The Chronicle of Philanthropy recently highlighted a very interesting report on the executive leadership of non-profits. The report’s findings? That the most senior executives aren’t always on the same page as their leadership team.
Related to development and training, the following quote from the article is particularly troublesome:
Nearly all senior-most nonprofit executives believe their organizations are providing formal professional development opportunities, according to a new study, even as half of those serving immediately below them report that no such opportunities are in place…
Ninety percent of the senior-most executives said their organization offered formal development opportunities, while just 52 percent of leadership team members said such opportunities existed.
This speaks to the disconnect we’ve discussed before on this blog, but rather than managers and their direct reports in fundraising the data demonstrates that the top executives at non-profits have a parallel disconnect to their development leaders. When this relates to professional development opportunities the entire organization suffers. In fundraising a lack of executive understanding of the training needs and actual programs for development paired with ignorance of existing opportunities by leadership means that the institution is likely to (a) fall behind in appealing to and retaining top frontline talent, (b) perpetuate or exacerbate frustrations between performers and their managers, and/or (c) miss opportunities to improve both performance and engagement.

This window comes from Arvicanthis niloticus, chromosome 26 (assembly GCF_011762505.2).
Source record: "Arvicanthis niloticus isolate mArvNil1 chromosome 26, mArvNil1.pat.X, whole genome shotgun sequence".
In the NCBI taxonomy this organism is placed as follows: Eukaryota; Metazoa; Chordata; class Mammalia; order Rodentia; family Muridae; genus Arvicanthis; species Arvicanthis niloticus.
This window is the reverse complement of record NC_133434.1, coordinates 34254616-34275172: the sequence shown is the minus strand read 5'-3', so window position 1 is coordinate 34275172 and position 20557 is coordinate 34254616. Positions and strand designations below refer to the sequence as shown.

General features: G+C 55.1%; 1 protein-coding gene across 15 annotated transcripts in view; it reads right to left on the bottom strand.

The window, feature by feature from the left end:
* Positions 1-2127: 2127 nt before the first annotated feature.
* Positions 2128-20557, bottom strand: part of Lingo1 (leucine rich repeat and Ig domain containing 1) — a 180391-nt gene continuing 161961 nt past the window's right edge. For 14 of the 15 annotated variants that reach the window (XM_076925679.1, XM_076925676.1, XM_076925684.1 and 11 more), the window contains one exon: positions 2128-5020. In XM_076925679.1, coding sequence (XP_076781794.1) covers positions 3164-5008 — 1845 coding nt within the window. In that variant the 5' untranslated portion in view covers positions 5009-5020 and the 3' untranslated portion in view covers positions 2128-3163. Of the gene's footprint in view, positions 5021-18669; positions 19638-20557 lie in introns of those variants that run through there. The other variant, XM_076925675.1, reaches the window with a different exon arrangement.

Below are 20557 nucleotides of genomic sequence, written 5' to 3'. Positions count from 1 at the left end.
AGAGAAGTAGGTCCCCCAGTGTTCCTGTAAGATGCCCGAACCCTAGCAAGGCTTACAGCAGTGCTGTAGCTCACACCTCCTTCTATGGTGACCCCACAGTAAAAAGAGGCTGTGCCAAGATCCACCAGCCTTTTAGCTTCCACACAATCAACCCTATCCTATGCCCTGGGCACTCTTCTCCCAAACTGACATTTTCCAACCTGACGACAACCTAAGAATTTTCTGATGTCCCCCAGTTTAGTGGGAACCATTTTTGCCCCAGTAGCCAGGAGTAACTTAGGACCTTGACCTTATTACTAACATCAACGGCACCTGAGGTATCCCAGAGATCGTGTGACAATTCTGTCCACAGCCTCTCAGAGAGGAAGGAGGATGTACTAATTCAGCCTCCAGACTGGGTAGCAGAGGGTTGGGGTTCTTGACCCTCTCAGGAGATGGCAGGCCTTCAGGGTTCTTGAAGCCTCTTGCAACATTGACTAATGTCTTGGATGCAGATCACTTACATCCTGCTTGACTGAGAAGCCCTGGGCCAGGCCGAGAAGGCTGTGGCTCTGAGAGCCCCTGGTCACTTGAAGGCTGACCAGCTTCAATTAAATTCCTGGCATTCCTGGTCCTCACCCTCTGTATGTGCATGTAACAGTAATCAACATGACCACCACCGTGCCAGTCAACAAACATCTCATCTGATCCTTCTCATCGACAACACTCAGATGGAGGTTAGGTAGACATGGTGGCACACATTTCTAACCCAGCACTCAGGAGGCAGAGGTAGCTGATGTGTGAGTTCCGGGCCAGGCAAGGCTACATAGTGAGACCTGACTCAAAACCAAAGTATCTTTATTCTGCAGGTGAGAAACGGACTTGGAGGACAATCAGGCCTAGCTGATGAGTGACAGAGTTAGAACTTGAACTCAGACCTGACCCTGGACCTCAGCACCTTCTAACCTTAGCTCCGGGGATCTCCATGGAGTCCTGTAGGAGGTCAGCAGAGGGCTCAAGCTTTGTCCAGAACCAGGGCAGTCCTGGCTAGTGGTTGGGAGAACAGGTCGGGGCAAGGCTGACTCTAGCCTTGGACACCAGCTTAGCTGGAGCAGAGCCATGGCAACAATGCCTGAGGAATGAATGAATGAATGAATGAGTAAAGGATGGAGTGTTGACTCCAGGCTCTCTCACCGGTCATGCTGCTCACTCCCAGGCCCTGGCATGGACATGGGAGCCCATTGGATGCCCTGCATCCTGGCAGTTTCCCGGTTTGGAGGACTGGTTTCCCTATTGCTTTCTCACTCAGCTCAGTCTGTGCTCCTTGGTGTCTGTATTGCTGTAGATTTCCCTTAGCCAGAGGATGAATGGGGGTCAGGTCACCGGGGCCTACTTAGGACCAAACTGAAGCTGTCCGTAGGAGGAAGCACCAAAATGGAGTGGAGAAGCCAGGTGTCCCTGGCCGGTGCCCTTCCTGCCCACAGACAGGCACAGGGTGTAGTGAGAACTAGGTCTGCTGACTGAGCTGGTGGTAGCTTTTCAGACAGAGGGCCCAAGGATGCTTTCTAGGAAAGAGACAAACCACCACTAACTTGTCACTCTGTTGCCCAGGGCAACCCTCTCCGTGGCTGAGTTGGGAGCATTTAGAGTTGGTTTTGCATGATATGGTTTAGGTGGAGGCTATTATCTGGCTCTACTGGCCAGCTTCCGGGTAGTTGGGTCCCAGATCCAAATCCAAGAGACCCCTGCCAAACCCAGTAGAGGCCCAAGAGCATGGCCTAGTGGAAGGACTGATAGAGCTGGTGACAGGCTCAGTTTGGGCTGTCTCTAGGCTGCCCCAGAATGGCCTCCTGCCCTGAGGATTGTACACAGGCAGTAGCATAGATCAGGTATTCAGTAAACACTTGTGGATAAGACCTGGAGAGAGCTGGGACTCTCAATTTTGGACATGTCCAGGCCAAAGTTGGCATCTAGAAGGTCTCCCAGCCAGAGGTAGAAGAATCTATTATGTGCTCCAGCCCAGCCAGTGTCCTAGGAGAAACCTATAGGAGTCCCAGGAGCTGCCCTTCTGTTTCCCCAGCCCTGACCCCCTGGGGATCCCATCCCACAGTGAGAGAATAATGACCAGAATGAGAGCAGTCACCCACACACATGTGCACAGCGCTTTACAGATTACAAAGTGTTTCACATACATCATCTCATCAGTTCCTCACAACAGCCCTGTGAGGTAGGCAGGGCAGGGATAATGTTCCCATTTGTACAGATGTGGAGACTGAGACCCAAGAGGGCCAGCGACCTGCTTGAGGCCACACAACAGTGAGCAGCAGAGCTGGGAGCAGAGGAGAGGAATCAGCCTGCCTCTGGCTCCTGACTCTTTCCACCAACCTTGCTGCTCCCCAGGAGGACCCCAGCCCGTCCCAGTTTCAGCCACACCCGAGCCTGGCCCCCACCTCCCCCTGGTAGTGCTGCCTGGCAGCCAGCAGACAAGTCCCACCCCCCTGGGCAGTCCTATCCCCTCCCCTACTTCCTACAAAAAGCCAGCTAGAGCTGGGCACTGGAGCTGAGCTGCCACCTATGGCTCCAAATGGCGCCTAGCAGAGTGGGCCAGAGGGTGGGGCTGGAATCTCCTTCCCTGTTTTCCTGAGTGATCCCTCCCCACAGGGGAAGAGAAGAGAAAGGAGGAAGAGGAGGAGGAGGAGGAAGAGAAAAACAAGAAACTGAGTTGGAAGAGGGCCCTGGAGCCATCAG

In many non-profits executives have ideas but do not engage or bring in others for implementation. A similar lack of implementation planning is evident in this report’s findings on succession planning where CEO beliefs (they overwhelmingly are in favor of it) conflict with reality (less than a third actually have succession plans).
The whole report is worth reading and looking over. For those in talent management it’s useful to know trends in leadership that affect how staff interact with and view their managers and executives. Among its findings:
Over 9/10 of CEOs believe that developing leaders in an organization is key to succession planning yet 1/2 would recommend hiring an external candidate to fill the CEO position.
Leaders 45 and under mainly prefer a salary increase whereas those over 45 mainly prefer acknowledgement as an incentive to remain with their current organization.
27% of Leadership Team members are ready to become CEO now and 38% do not aspire to become EO at all.
So – what do you think? Is this consistent with your organizations? Have you personally seen damaged relationships or unrealized potential due to a non-profit CEO’s overlooking of a critical issue?